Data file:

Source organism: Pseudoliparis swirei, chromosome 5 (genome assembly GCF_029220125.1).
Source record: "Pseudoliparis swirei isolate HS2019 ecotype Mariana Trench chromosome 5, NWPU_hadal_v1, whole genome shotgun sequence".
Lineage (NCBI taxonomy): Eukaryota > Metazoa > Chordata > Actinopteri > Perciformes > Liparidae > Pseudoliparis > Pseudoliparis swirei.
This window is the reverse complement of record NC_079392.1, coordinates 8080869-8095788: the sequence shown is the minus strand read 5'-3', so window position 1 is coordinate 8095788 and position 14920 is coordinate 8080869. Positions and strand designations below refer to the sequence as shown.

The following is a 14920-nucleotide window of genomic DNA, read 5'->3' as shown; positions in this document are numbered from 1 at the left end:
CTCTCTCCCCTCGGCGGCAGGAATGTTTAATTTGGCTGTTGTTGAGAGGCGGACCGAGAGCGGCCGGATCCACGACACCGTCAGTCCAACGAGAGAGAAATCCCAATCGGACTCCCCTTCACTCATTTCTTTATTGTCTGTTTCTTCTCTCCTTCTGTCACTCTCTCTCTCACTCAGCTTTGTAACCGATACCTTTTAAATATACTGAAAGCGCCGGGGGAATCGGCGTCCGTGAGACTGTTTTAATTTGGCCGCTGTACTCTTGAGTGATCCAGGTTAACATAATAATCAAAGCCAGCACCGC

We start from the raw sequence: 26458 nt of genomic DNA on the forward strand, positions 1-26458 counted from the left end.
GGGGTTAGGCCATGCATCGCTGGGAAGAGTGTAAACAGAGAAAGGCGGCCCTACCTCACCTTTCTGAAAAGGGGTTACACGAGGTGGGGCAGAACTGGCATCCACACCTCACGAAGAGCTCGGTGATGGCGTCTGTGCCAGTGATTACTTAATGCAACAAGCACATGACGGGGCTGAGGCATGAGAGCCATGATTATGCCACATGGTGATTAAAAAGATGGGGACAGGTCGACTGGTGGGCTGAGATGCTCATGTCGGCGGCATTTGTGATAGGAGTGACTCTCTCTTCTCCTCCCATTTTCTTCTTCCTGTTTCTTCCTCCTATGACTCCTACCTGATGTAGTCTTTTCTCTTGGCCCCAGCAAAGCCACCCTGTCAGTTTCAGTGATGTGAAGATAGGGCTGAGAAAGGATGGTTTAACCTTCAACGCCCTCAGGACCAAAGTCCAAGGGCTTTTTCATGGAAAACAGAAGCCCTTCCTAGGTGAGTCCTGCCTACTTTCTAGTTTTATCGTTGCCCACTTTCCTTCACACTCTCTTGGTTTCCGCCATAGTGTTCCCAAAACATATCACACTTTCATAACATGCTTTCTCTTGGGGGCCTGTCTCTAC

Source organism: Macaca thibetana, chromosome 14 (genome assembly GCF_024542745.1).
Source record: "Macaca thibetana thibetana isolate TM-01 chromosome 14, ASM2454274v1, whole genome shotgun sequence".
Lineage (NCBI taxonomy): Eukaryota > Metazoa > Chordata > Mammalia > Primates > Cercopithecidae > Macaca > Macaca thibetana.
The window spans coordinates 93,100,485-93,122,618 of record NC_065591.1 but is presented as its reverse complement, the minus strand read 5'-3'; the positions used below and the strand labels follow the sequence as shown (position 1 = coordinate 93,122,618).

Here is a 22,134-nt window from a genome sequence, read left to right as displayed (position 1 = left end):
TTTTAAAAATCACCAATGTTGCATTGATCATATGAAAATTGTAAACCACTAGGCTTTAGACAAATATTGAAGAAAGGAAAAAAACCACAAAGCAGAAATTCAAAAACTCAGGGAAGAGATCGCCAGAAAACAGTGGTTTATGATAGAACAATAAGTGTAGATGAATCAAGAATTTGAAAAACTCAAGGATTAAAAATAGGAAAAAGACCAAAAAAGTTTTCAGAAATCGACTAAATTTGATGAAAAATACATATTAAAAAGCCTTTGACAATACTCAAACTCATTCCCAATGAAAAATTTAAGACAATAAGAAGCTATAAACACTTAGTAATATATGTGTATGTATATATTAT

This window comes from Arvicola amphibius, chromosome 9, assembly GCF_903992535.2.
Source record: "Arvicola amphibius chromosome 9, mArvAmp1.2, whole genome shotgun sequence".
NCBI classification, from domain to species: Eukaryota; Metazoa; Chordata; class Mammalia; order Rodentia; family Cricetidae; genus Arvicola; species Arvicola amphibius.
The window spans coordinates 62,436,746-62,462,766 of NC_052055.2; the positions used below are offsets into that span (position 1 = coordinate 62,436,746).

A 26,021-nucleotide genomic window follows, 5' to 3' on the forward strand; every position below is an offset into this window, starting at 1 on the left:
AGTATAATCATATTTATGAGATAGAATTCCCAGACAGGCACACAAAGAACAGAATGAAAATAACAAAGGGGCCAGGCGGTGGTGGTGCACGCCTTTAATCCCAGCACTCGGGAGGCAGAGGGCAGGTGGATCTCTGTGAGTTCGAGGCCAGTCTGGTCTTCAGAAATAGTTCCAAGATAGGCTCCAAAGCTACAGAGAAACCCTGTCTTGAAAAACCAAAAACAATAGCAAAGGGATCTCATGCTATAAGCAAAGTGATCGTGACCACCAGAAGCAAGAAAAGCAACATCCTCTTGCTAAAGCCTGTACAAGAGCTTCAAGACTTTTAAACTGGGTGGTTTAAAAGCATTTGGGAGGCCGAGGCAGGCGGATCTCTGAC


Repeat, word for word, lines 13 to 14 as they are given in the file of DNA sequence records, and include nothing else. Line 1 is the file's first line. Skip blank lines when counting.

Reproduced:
Here is a 22,134-nt window from a genome sequence, read left to right as displayed (position 1 = left end):
TTTTAAAAATCACCAATGTTGCATTGATCATATGAAAATTGTAAACCACTAGGCTTTAGACAAATATTGAAGAAAGGAAAAAAACCACAAAGCAGAAATTCAAAAACTCAGGGAAGAGATCGCCAGAAAACAGTGGTTTATGATAGAACAATAAGTGTAGATGAATCAAGAATTTGAAAAACTCAAGGATTAAAAATAGGAAAAAGACCAAAAAAGTTTTCAGAAATCGACTAAATTTGATGAAAAATACATATTAAAAAGCCTTTGACAATACTCAAACTCATTCCCAATGAAAAATTTAAGACAATAAGAAGCTATAAACACTTAGTAATATATGTGTATGTATATATTAT